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Agony but no choke at St Andrews for Rory McIlroy - he remains on the right track

Though the drought goes on, McIlroy’s consistency at the majors this year has been outstanding.

THIS WAS ANOTHER slow, slow slipping away; the Claret Jug disappearing from Rory McIlroy’s view like water slipping through the cracks of his fingers.

This was no grand, operatic choke. McIlroy merely fell the wrong side of golf’s margins: forever ebbing, forever thin. So perhaps it’s wrong to tug at a few of the day’s strands and mash them into a narrative, because Rory McIlroy played well at St Andrews but Cameron Smith played better.

There was a damp atmosphere to Smith’s presentation and acceptance speech, he wasn’t the fabled winner the crowd wanted to see. But the fables don’t always get it right: sometimes, the tortoise loses to the hare. Or the Hair, in Smith’s case. 

the-open-2022-day-four-st-andrews Smith kisses the Claret Jug. Source: PA

“I didn’t do much wrong today”, sighed McIlroy, “but I didn’t do much right either.” 

Maybe this is a worse kind of agony in the moment; to have a Sunday lead, make no mistakes and then lose and have nobody to blame but everybody else. Stats genius Justin Ray delivered a gut punch. “Rory McIlroy is the only player to hold the 54-hole lead at a major, hit every green in regulation in the final round and not win.” 

Kyle Porter of CBS had another: “Rory beat or tied 97.5% of golfers he faced across all four majors this year and somehow didn’t win any of them.” 

McIlroy approached this championship with the same mindset as he approached the other majors of the year, preaching control, patience, which was betrayed with a response to a question on Friday about the famous 17th hole.

“I knew four was going to be a good score. It’s [about] accepting that and sometimes and not being overly aggressive, even when you put yourself in some of these positions. I think that’s important.” 

The wonderkid has grown up.

McIlroy has played with more patience and less aggression this year, showing an ability to grind his way around golf courses he hasn’t shown often enough amid this eight-year drought.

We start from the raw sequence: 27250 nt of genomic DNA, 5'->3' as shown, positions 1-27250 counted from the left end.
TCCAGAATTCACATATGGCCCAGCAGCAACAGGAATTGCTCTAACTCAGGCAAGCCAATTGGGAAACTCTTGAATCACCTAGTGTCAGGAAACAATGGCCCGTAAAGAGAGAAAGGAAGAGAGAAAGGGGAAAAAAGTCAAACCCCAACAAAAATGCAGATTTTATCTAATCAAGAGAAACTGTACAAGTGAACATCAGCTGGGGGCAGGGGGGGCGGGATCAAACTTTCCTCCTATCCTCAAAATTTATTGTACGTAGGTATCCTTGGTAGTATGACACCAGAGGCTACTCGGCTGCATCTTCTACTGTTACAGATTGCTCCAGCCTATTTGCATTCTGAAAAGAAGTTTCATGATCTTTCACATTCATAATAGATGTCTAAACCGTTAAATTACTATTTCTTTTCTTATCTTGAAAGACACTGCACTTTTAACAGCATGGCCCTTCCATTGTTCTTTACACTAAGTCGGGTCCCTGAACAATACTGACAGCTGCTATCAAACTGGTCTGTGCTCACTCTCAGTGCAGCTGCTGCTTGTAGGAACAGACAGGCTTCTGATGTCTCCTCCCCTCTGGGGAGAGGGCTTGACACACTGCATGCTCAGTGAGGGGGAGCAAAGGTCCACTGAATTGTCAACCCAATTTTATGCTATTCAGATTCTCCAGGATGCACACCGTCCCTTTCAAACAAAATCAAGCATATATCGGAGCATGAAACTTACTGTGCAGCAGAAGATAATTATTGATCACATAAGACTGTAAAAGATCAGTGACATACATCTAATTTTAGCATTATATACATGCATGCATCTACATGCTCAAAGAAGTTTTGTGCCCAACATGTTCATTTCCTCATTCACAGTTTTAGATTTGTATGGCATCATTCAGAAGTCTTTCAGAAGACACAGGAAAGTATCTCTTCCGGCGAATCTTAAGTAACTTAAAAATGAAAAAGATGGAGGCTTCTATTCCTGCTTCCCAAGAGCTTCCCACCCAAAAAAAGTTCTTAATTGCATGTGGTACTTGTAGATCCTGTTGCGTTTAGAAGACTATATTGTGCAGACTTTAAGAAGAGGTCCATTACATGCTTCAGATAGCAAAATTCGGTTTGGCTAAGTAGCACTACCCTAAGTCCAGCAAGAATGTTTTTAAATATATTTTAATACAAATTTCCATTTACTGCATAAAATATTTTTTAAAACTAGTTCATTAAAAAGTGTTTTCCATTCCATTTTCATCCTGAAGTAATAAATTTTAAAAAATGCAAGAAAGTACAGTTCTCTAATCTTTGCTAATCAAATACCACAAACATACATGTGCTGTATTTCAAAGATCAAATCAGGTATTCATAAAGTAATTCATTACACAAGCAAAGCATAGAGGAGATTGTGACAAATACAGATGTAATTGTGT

Thus it was on Sunday at St Andrews. 

Viktor Hovland uneasily matched McIlroy’s pace for three holes before slipping on four, to give McIlroy a lead that he didn’t build on but instead seemed happy to maintain it, pay for its upkeep. He went two shots clear and everything seemed so patient, so sensible: he was tight off the tee and patient around the greens, taking a putter from outside the sixth green to roll the ball over a slope and toward the pin. His two-putts for par across the first four holes looked cannily steady as Hovland wobbled, and when he tidied calmly up for par on eight, he walked off with a two-shot lead.

This was the right game and the right pace until it wasn’t. Cameron Smith caught fire at the turn and left McIlroy’s careful husbandry in ashes. His back nine is already the stuff of Open lore: six-under, featuring five birdies in a row and the finest two-putt of his life to save par at 17. 

McIlroy, meanwhile, couldn’t find the throttle. He couldn’t find birdie on the par-five 14th, nor often enough on the driveable par-fours. The putter that kept him in competitions earlier this year went cold; he didn’t one-putt a single green, but he can’t be said to have putted terribly. No, some slid just left while others were just short; a consequence of approach shots that were good but not great, that left him with just slightly too much to do. Two birdies, 16 pars; a couple of inches here and a few feet there: it all adds up to another nine months at least on the major drought.